PURPOSE: The DNA damage immune response (DDIR) assay was developed in breast cancer based on biology associated with deficiencies in homologous recombination and Fanconi anemia pathways. A positive DDIR call identifies patients likely to respond to platinum-based chemotherapies in breast and esophageal cancers. In colorectal cancer, there is currently no biomarker to predict response to oxaliplatin. We tested the ability of the DDIR assay to predict response to oxaliplatin-based chemotherapy in colorectal cancer and characterized the biology in DDIR-positive colorectal cancer. EXPERIMENTAL DESIGN: Samples and clinical data were assessed according to DDIR status from patients who received either 5-fluorouracil (5-FU) or 5FUFA (bolus and infusion 5-FU with folinic acid) plus oxaliplatin (FOLFOX) within the FOCUS trial (n = 361, stage IV), or neoadjuvant FOLFOX in the FOxTROT trial (n = 97, stage II/III). Whole transcriptome, mutation, and IHC data of these samples were used to interrogate the biology of DDIR in colorectal cancer. RESULTS: Contrary to our hypothesis, DDIR-negative patients displayed a trend toward improved outcome for oxaliplatin-based chemotherapy compared with DDIR-positive patients. DDIR positivity was associated with microsatellite instability (MSI) and colorectal molecular subtype 1. Refinement of the DDIR signature, based on overlapping IFN-related chemokine signaling associated with DDIR positivity across colorectal cancer and breast cancer cohorts, further confirmed that the DDIR assay did not have predictive value for oxaliplatin-based chemotherapy in colorectal cancer. CONCLUSIONS: DDIR positivity does not predict improved response following oxaliplatin treatment in colorectal cancer. However, data presented here suggest the potential of the DDIR assay in identifying immune-rich tumors that may benefit from immune checkpoint blockade, beyond current use of MSI status.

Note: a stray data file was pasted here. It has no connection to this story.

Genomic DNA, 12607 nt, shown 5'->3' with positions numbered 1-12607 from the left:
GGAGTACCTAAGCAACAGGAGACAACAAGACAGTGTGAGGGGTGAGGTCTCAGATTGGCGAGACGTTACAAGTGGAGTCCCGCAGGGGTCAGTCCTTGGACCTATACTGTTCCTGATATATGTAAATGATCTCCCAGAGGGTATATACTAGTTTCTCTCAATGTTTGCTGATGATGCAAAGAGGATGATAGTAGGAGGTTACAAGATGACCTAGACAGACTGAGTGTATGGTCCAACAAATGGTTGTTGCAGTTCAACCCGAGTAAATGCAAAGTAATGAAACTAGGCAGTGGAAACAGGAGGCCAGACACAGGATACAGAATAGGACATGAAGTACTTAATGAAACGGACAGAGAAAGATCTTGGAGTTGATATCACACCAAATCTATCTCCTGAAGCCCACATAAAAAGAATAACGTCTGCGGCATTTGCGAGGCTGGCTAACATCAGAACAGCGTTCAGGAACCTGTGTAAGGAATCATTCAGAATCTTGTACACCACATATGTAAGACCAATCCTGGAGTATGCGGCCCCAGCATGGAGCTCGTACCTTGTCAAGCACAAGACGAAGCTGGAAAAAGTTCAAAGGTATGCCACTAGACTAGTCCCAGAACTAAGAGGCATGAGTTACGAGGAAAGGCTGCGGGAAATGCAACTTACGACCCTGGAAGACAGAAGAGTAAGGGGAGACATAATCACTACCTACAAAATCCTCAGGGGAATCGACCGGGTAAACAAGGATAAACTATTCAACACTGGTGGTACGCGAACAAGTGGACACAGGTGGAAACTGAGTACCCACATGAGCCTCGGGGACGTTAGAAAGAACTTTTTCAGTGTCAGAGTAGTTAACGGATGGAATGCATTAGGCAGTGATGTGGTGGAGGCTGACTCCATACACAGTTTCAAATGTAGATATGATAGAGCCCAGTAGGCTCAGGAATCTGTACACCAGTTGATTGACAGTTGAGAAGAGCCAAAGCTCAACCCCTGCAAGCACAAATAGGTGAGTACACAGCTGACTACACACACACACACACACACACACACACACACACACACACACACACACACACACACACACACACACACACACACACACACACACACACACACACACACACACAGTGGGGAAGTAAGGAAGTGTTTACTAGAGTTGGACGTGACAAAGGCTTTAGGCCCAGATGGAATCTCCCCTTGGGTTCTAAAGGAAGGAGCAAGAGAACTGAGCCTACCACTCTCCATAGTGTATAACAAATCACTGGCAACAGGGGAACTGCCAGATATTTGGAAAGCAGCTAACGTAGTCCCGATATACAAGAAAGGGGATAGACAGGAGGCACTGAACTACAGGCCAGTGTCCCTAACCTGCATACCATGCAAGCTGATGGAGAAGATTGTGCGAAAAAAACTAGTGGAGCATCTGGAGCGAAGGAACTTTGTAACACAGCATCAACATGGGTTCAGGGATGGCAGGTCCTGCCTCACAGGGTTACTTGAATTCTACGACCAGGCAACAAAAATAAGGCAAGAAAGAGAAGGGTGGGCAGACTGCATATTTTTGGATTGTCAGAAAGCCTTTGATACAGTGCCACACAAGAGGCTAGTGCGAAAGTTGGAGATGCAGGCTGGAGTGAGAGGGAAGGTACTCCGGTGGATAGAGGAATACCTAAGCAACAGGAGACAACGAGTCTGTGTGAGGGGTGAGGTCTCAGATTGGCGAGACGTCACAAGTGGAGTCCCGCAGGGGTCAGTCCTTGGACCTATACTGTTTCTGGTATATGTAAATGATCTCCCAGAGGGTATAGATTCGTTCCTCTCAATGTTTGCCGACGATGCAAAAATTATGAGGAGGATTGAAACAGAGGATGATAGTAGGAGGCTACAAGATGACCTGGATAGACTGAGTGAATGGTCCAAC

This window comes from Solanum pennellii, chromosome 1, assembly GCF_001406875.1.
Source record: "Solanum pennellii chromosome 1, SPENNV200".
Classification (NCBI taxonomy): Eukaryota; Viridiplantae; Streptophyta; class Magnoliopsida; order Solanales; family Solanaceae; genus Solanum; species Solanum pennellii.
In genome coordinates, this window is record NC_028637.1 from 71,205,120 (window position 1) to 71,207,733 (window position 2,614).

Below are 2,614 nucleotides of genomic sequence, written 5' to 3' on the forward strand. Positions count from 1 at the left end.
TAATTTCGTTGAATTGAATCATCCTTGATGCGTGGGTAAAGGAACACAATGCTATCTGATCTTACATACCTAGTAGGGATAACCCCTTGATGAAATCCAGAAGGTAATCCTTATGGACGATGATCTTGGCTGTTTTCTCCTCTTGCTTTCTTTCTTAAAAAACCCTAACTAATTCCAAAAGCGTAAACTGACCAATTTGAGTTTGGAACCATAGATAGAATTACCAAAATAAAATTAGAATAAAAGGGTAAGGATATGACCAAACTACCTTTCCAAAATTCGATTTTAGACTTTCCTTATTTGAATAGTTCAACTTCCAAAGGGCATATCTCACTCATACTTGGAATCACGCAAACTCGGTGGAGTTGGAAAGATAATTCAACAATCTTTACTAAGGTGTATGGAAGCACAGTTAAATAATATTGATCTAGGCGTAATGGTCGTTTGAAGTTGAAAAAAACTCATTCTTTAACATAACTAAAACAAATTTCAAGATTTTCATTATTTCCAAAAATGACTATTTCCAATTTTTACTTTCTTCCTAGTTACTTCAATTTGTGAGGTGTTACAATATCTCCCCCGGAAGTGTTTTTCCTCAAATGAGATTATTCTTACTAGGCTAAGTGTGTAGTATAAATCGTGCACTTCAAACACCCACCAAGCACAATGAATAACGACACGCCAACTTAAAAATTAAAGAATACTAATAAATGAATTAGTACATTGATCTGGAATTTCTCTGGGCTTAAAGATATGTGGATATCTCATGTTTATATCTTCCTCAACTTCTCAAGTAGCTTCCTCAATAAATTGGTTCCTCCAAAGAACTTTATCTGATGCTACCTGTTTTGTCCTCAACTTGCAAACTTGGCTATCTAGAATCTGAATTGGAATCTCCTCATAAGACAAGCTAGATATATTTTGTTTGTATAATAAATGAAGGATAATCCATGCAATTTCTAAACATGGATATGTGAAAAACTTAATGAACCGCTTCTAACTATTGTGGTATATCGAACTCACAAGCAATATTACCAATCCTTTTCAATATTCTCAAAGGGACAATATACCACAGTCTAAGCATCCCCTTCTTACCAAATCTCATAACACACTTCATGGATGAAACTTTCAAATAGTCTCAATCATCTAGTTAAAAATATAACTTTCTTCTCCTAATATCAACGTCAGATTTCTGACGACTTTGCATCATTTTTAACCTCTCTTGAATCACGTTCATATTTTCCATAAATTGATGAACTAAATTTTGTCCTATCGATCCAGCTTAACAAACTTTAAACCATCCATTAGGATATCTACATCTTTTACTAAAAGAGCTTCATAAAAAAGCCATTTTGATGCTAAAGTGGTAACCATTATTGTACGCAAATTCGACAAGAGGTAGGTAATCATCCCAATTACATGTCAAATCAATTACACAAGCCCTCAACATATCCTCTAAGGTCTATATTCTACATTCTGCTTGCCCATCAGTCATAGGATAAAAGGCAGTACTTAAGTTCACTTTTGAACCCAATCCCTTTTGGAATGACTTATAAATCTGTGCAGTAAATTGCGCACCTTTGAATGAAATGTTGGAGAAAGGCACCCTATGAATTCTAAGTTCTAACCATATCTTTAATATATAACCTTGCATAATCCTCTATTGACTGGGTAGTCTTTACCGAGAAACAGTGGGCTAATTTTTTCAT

Clin Cancer Res
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